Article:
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Some of the sediments that have turned American Fork River's normally clear waters into a black soup could be loaded with arsenic, lead and other toxic metals associated with historical mining operations at the scenic canyon's headwaters.
Officials from several local, federal and state agencies gathered at Tibble Fork Dam on Tuesday to figure out what to do about the sediment releases, which commenced sometime after the 10-acre lake began draining Saturday as part of $7.3 million project to upgrade the aging earthen structure.
The incident shocked conservationists who fear an ecological catastrophe is unfolding in one of Utah's most popular natural areas, located in the Wasatch Mountains just outside Provo.
"I think it's a $20 million cleanup and it will take years," said Mark Allen, founder of the group Protect and Preserve American Fork Canyon.
The North Utah County Water Conservancy District sponsored the project with federal matching dollars in an effort to make the dam seismically safe and extend its life for another 50 years. The lake bed is coated with 5 to 10 feet of fine-grained black sediments that have accumulated behind the dam and impaired its ability to store water, though the lake has remained a popular, well-stocked trout fishery.
A sediment release "was not unexpected, given this was a rehabilitation project," said the district's lawyer, John Jacobs. "There may have been a bit more than was anticipated. This is a 60-year-old dam, and it has a lot of sediments behind it."
During the review process, federal officials had considered dredging the lake bed as a way to restore the dam's usefulness, but testing indicated that levels of arsenic and lead exceeded safety standards and made these sediments too dangerous to move, according to the environmental assessment conducted by the Natural Resources Conservation Service.
The metals contaminating Tibble Fork originated in Live Yankee, Globe and other abandoned gold and silver mines that perforate the head of American Fork Canyon's northern branch, according to Allen. He says the state is doing too little to hold landowners accountable for these environmental "time bombs." Many of these old mines are located on land now owned by Snowbird Ski Resort in and around its Mineral Basin.
The cost of extracting and disposing of the material accumulated in the Tibble Fork lake bed would be $8.4 million, so the option was abandoned in favor of raising the dam by 9 feet. The environmental assessment insisted the contractor use "best management practices" to ensure the toxic sediments were not pushed downstream.
The measures are detailed in a construction permit issued this year by the U.S. Army Corps of Engineers, which would not immediately provide a copy of the permit. It did send personnel to the dam Tuesday to determine whether the project was in compliance with the permit.
The U.S. Environmental Protection Agency also sent emergency-response personnel to the site.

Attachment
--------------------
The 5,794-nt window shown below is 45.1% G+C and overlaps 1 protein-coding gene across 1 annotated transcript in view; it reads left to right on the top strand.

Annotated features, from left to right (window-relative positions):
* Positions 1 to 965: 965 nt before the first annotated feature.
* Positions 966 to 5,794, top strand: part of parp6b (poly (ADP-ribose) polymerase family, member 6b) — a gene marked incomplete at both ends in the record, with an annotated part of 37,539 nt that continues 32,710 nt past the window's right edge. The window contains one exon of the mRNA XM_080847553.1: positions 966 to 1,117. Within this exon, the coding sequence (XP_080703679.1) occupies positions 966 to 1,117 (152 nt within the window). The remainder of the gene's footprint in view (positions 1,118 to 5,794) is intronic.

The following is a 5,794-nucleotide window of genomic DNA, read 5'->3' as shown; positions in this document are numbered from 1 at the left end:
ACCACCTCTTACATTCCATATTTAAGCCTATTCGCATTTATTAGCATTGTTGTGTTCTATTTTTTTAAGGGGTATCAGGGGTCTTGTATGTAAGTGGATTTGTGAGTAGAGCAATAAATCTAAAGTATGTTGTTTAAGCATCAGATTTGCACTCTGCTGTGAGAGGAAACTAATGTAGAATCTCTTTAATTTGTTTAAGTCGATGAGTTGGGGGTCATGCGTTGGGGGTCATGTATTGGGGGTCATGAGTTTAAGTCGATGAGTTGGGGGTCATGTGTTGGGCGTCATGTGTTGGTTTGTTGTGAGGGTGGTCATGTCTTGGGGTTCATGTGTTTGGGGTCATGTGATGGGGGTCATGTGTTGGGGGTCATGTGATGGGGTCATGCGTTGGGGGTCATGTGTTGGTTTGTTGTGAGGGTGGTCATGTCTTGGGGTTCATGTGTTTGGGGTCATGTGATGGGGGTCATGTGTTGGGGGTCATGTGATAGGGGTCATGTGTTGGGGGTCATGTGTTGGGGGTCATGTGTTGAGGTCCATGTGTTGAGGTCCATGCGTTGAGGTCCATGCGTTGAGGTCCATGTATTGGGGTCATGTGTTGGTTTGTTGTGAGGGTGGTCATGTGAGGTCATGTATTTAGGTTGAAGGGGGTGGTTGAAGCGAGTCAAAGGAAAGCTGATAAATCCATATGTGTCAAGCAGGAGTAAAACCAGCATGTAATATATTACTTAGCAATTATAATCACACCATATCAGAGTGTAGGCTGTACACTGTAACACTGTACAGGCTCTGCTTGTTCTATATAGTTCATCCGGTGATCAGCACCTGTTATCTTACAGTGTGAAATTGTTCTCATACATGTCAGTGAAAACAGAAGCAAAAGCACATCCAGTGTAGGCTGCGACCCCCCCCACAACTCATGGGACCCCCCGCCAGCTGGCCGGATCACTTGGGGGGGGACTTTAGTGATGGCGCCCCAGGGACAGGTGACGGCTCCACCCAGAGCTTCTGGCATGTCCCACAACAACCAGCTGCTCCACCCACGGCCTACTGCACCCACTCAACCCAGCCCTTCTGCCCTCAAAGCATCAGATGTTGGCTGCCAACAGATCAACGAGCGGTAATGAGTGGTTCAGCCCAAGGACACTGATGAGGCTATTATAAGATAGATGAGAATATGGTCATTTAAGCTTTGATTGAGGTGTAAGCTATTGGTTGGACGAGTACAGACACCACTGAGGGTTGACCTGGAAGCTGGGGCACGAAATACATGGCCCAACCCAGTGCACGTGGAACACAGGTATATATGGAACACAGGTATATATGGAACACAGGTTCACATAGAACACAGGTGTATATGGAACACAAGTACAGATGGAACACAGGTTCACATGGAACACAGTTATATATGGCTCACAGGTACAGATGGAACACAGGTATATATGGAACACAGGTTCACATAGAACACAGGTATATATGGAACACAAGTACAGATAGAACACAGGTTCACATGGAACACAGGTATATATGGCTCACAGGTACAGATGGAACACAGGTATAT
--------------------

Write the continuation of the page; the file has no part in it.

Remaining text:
"It was so damning that they didn't want to touch the sediment," Allen said. "It said it was too toxic to remove it, but now it's in the river. How are you going to clean up 10 miles of trout streams?"
The water district hired Provo-based RB&G Engineering to design the project and Whitaker Construction, of Brigham City, to build it. RB&G's project leader, Brad Price, did not immediately return a phone message seeking comment.
Allen and members of Trout Unlimited spent Monday in the canyon, photographing the sludge pouring down the river channel, which smelled of gunpowder and rotting fish.
"In the main canyon, the water looks like Mississippi mud," said Grant Bench, an officer with a Utah County Trout Unlimited chapter. "I don't know how a cold-water fish is supposed to survive in that."
But federal and state officials were not ready to declare a disaster Tuesday.
"We are taking samples above [the dam] and below to establish baseline and impact below in the water column," said Walt Baker, director of the Utah Division of Water Quality.
Division of Wildlife Resources aquatics biologist Mike Slater zapped the creek in various places with electroshock equipment Tuesday in search of breathing fish.
"We did an awful lot of testing," Slater said. "We have live fish in American Fork Canyon. We have no live fish in the north fork. There are no fish in the stream 2 miles below Tibble Fork Dam. At the mouth of the canyon it is an off color, but we had no problem finding live fish."
The condition of the river was markedly better Tuesday, according to Slater, but the dam was still disgorging sediment-filled water down Tibble Fork, which feeds the American Fork River 2 miles downstream. The water flowing down the canyon feeds secondary water and irrigation for farmers and residents around American Fork, Cedar Hills, Lehi and Highland.
"Doing nothing is not an option," Slater said. "How do we stop the bleeding? How do we stop what's taking place and put clean water in the river? You have to keep water in the canyon."
Brian Maffly covers public lands for The Salt Lake Tribune. Maffly can be reached at firstname.lastname@example.org or 801-257-8713.